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Sunday, May 22, 2022
WASHINGTON, Mar 12 2012 (IPS) - “Are you crazy, Fauziya?” Cecilia asked. “You want to go back to Togo?”
Cecilia Jeffrey, herself hailing from the West African country, couldn’t believe her ears. Her friend and roommate Fauziya Kassinja was confessing she was ready to end her struggle to be the first woman in U.S. history to gain political asylum because she feared female genital mutilation.
Later Cecilia walked out of the shower and showed Fauziya how she had been changed forever in an effort to convince her friend to change her mind.
Fauziya remembered that Cecilia confronted her with the possibility that the same could happen to her. “She said to me, ‘Is this what you want to go back to? Do you know what this is?’”
Fauziya confessed, “I didn’t know. It didn’t look anything like female genitalia. Nothing. It was just like the palm of my hand. And the only thing you could see was a scar, like a stitch. And just a little hole. That’s it, no lips, nothing. I said, ‘You live with this?’ And Cecilia said, ‘All my life. I cry all the time when I see it. I cry inside. I feel weak, I feel defeated.’”
Up to 140 million girls and women have had their undergarments removed, their legs spread against their will, and their genitals hacked, usually with rocks, knives, scissors, razors or other cruel instruments. Anesthesia is rare. Most victims suffer excruciating pain, hemorrhaging, complicated pregnancies and even death; often they contract HIV/AIDS and hepatitis from unsterilised tools. Survivors suffer from post-traumatic stress disorder, depression and more. Every day 8,000 girls, aged two weeks to 15 years old, are at risk of female genital mutilation or cutting (FGM/C).
Thanks to the efforts of courageous local women, backed by NGOs, governments and the United Nations, progress is being made. Thousands of communities across Africa and the Middle East have decided to end the practice.
Brave lawmakers have passed legislation making it illegal, and thanks to the advocacy efforts of many African countries and Italy, which has long been a leader in the fight against this practice, the U.N. Population Fund (UNFPA), the U.N. Children’s Fund (UNICEF), and the General Assembly have made ending female genital mutilation a priority.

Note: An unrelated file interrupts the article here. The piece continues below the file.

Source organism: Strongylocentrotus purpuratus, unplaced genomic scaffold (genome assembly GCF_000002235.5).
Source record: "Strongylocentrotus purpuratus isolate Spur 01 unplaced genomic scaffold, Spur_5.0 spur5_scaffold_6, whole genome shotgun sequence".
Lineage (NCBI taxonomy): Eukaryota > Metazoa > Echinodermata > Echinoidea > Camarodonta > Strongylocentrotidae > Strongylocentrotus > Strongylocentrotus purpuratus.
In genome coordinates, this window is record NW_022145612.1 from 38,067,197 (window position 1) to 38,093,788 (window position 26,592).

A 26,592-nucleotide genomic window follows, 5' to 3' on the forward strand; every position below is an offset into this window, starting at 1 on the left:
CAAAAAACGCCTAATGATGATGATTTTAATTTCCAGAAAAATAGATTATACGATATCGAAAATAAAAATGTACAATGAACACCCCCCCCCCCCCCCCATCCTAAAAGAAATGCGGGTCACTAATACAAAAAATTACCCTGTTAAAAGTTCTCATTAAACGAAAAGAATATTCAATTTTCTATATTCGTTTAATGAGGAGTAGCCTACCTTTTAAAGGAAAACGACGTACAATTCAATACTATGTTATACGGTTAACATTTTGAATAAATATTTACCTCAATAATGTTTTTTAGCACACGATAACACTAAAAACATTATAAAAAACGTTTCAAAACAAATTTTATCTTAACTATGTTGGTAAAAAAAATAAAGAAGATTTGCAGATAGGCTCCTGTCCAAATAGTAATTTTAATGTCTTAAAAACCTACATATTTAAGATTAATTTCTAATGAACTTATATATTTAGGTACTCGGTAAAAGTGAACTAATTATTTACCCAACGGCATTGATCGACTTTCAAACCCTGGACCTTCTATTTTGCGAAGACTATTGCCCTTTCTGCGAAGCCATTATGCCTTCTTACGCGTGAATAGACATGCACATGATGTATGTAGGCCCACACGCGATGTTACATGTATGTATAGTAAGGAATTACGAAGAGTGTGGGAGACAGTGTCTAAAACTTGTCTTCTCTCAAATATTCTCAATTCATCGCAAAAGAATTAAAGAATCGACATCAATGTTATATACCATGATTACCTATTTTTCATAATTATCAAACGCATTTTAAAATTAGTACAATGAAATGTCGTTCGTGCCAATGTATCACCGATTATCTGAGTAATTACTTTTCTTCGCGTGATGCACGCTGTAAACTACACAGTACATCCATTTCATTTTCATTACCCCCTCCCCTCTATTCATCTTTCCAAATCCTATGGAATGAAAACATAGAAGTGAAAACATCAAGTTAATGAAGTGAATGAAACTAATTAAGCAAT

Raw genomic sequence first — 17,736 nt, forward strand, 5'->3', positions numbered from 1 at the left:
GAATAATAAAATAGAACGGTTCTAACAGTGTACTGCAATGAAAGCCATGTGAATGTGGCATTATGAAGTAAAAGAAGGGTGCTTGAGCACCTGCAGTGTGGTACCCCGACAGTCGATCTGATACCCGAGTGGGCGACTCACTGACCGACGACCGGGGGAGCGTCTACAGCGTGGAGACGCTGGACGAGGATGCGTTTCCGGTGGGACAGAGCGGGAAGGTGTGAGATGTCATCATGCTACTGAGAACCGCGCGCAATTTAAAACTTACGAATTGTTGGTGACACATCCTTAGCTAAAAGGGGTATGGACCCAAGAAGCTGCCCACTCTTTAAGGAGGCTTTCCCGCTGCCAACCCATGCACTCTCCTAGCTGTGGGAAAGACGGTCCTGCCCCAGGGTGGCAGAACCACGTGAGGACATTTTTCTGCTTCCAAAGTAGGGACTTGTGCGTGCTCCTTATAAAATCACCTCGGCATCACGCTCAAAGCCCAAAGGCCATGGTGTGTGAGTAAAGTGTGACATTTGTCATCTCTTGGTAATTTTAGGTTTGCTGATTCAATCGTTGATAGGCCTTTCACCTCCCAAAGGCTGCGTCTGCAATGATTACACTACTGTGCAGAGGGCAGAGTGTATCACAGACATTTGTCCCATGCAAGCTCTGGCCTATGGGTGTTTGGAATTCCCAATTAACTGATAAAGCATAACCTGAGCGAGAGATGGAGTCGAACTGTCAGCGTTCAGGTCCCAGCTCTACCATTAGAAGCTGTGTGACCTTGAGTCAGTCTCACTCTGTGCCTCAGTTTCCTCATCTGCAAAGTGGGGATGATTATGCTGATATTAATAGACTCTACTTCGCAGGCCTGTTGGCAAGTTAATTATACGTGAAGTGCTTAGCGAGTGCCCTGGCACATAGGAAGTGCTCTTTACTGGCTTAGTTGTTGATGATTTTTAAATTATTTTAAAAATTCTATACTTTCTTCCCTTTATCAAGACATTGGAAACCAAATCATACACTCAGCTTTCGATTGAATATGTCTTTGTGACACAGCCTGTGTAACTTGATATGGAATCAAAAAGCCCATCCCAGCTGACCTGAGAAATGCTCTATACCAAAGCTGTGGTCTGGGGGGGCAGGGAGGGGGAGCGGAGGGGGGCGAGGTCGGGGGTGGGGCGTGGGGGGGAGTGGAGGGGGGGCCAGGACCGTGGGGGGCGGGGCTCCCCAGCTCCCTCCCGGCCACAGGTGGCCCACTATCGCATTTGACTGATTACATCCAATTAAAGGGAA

But efforts to curb the practice must be manifold and a lot more remains to be done.
More healthcare practitioners are needed to educate patients about the harmful effects of genital cutting. According to the U.N., those who have undergone FGM/C run a significantly greater risk of requiring a Caesarean section, episiotomy, and post-partum haemorrhaging. Both maternal and infant mortality increases for FGM mothers.
More leaders and highly respected agents of change must engage the community. These women and men carry enormous weight and their public embrace of basic rights over traditional practices matter. Religious leaders who have preached against FGM/C at Church on Sunday or the Mosque on Friday have made significant inroads into stopping the practice. There is a common belief that FGM is an important religious practice, but it is not cited in the Bible or Koran.
Communities need to collectively express a resolve to end the practice. In many communities, FGM is regarded as necessary in order to for a girl to be accepted as suitable for marriage. Communities that embrace the rights to health, dignity and bodily integrity are more successful when they publicly declare their abandonment of FGM.
Healthcare professionals must delegitimise the practice by refusing to administer the procedure in hospitals. A disturbing trend over the past several decades has been the “medicalisation of FGM.”
In response to the adverse health consequences of traditional methods, many have sought FGM in hospital or clinical settings. Healthcare workers should explain the grievous health consequences of the practice and refuse to participate.
Better media coverage could play a critical role in eliminating FGM/C. Television, radio, billboard and print media, as well as the Arts, including music, plays and more, have had a tremendously positive impact in eliminating FGM.
Making FGM/C illegal at the national level makes explicit a state’s disapproval of the practice, allows for compensation to victims and enables agents of the state to hold perpetrators accountable for violence against women.
It acts as a deterrent to practitioners and a source of legitimisation for those who seek to abandon the practice.
When my eleven-year-old daughter Cara heard Fauziya’s account, she wrote the following poem:
Female genital mutilation
Looks like it really hurts.
Ouch! Stop it!
Indeed. Let us all work together to stop it.
(*) Kerry Kennedy is the President of the Robert F. Kennedy Center for Justice and Human Rights.
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